Biologist Lindsey Howell researches sea turtle nests along the Texas coast, and says she comes across alligators washed out by the rivers or perhaps looking to get rid of parasites, before they end up on the beach. "Typically, I find them on the Bolivar Peninsula, washed ashore over there. They're sunning themselves, they're trying to warm up. That, or they're injured or ill and they're looking for where they came from, back for their fresh water."

Tuesday, May 28, 2013

Hot Topic

Is Global Warming a scam? 

Yes and no – climate change certainly exists, but it is hard to deny that charlatans have made fortunes exploiting manufactured fears.

Here is one of the best (and most comprehensive)articles I’ve seen on the subject -  Click to Read

Monday, May 27, 2013



We have been seeing a strange  cat between our house and the next-door neighbor’s for the last week or so, but last night it came up to Honey and asked to be fed.

It’s a pretty cat; white with a gray cap on its head and a gray tail.  It has a vocabulary that indicates that it is almost certainly part Siamese.  It’s a sweet cat that likes to rub on your leg and likes to be petted.  It was almost starving, but otherwise seems healthy. It’s a young thing -I’d guess she’s something less than six months old.

We can not keep it.  I don’t think our dogs would stand for it.  Even feeding it outside the fence is unfair since we will be leaving soon on an extended trip.  I hope we can find it a home.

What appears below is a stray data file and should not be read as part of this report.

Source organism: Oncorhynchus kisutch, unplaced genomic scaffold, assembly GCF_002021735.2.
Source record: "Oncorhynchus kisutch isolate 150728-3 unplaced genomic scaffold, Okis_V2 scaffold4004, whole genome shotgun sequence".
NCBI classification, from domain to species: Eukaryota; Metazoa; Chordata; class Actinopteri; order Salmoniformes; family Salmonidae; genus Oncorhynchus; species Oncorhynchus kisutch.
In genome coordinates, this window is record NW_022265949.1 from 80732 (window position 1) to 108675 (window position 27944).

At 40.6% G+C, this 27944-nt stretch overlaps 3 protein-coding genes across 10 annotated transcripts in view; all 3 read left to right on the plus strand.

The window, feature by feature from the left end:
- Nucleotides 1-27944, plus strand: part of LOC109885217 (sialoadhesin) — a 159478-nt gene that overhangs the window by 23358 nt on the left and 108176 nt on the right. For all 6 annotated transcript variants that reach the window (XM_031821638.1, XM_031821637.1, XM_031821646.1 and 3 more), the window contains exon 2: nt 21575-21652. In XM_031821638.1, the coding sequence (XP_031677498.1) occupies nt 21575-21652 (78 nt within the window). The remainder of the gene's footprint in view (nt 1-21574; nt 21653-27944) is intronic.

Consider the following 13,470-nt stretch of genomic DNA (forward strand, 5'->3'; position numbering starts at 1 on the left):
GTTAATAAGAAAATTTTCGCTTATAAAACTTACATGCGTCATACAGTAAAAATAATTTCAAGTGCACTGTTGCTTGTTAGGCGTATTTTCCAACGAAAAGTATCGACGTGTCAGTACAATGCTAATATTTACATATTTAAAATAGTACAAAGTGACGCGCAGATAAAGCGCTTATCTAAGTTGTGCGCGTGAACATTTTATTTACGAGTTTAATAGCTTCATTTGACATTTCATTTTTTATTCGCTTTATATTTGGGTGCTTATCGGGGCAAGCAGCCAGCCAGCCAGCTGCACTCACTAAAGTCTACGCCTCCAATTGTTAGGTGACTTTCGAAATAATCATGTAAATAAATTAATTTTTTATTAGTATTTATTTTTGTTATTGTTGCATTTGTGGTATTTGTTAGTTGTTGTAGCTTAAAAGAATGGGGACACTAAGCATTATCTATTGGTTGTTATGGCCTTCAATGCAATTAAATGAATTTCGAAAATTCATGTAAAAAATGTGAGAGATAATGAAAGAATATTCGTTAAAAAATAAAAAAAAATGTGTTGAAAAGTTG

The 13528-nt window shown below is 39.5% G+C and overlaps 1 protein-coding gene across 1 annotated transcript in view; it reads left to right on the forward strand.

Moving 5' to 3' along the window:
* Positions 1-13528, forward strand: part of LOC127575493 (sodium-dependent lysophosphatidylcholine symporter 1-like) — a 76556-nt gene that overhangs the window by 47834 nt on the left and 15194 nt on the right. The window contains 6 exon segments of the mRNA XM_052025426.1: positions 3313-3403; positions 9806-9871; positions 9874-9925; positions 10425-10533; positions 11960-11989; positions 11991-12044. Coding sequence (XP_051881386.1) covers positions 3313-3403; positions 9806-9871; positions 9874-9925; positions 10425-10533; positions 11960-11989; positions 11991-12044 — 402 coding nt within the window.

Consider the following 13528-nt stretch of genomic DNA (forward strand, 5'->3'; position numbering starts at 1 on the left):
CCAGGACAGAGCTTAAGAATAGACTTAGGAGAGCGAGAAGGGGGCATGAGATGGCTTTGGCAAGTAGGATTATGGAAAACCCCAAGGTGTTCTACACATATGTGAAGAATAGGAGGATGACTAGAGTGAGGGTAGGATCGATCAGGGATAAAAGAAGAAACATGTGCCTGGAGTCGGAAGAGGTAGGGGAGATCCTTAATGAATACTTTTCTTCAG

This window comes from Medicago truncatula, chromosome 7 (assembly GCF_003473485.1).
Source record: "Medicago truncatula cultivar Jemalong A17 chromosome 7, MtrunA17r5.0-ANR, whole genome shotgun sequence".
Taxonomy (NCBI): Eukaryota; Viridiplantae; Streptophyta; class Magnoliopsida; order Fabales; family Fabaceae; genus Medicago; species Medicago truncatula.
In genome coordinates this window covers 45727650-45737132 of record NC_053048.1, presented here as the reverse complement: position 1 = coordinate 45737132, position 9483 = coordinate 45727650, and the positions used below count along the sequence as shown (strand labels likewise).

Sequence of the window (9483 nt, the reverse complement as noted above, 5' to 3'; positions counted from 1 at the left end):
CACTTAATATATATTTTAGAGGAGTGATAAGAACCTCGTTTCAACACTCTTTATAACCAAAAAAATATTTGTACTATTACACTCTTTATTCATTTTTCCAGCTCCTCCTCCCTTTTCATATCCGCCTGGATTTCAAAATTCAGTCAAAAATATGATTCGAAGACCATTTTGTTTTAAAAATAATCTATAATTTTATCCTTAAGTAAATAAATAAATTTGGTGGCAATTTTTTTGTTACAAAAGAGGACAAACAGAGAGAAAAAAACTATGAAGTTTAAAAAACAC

Sunday, May 26, 2013


As I reported way back in February of 2012 , pythons are becoming a major problem  in Southern Florida.  The story made the news again last week:

A Miami man pulled an 18-foot Burmese python out of roadside brush and wrestled with it for 10 minutes before cutting its head off with a knife.

The 128-pound specimen turned out to be the biggest Burmese python ever captured in Florida, besting the previous record by more than a foot, wildlife officials said.

"I was pretty exhausted and I didn't want to get bit," Jason Leon, 23, said of the decapitation that ended his struggle with the massive constrictor.

For his trouble, Leon got thanks from the the Florida Fish and Wildlife Commission, which considers Burmese pythons an invasive species that wreaks havoc on the state's ecosystem.



The serpent’s spine is being kept for a museum, but the skin has been returned to Leon.  I wonder if he has a wall long enough to display it.

Saturday, May 25, 2013

A Comment on Comments

I have recently been getting dozens of comments every day on my blog. 

Unfortunately, most of them are spam – links to websites and/or services that I have no interest in promoting.  To counteract this problem, I had set my website defaults so that all comments had to be reviewed and approved before they would actually show up on the site.

That makes things easier for you, the reader, but the sheer volume of unwanted crap clogging my inbox is beginning to be a pain.


If you post a comment now, you will see one of these word-match boxes.


If this actually works as well as advertised, I may be able to allow comments to go directly to the blog.  Meanwhile, I do value your opinions and solicit your comments – hopefully, this extra step won’t keep you from participating.